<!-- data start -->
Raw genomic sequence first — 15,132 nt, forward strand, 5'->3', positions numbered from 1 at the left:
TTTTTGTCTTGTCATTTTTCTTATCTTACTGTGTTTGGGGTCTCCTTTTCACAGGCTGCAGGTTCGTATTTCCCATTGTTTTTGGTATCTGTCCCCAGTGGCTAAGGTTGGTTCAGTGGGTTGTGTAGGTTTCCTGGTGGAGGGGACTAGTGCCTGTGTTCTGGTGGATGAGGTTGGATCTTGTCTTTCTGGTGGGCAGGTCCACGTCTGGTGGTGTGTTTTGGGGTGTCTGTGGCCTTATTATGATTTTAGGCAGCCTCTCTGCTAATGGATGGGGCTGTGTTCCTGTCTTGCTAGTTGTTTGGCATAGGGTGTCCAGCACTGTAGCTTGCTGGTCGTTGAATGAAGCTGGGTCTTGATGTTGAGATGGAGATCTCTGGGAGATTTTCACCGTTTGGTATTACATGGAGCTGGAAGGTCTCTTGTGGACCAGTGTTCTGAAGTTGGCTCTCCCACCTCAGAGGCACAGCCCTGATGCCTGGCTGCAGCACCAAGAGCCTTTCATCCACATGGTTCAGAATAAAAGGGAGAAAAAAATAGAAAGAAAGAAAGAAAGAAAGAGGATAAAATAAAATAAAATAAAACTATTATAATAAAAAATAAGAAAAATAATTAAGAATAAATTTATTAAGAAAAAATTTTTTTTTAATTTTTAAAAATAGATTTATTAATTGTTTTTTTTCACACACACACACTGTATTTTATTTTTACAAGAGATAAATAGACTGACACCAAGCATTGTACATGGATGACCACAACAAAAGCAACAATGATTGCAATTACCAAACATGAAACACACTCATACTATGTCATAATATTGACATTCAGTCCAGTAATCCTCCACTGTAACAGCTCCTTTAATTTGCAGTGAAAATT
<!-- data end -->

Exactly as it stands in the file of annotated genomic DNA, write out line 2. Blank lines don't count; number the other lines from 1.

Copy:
TTTTTGTCTTGTCATTTTTCTTATCTTACTGTGTTTGGGGTCTCCTTTTCACAGGCTGCAGGTTCGTATTTCCCATTGTTTTTGGTATCTGTCCCCAGTGGCTAAGGTTGGTTCAGTGGGTTGTGTAGGTTTCCTGGTGGAGGGGACTAGTGCCTGTGTTCTGGTGGATGAGGTTGGATCTTGTCTTTCTGGTGGGCAGGTCCACGTCTGGTGGTGTGTTTTGGGGTGTCTGTGGCCTTATTATGATTTTAGGCAGCCTCTCTGCTAATGGATGGGGCTGTGTTCCTGTCTTGCTAGTTGTTTGGCATAGGGTGTCCAGCACTGTAGCTTGCTGGTCGTTGAATGAAGCTGGGTCTTGATGTTGAGATGGAGATCTCTGGGAGATTTTCACCGTTTGGTATTACATGGAGCTGGAAGGTCTCTTGTGGACCAGTGTTCTGAAGTTGGCTCTCCCACCTCAGAGGCACAGCCCTGATGCCTGGCTGCAGCACCAAGAGCCTTTCATCCACATGGTTCAGAATAAAAGGGAGAAAAAAATAGAAAGAAAGAAAGAAAGAAAGAGGATAAAATAAAATAAAATAAAACTATTATAATAAAAAATAAGAAAAATAATTAAGAATAAATTTATTAAGAAAAAATTTTTTTTTAATTTTTAAAAATAGATTTATTAATTGTTTTTTTTCACACACACACACTGTATTTTATTTTTACAAGAGATAAATAGACTGACACCAAGCATTGTACATGGATGACCACAACAAAAGCAACAATGATTGCAATTACCAAACATGAAACACACTCATACTATGTCATAATATTGACATTCAGTCCAGTAATCCTCCACTGTAACAGCTCCTTTAATTTGCAGTGAAAATT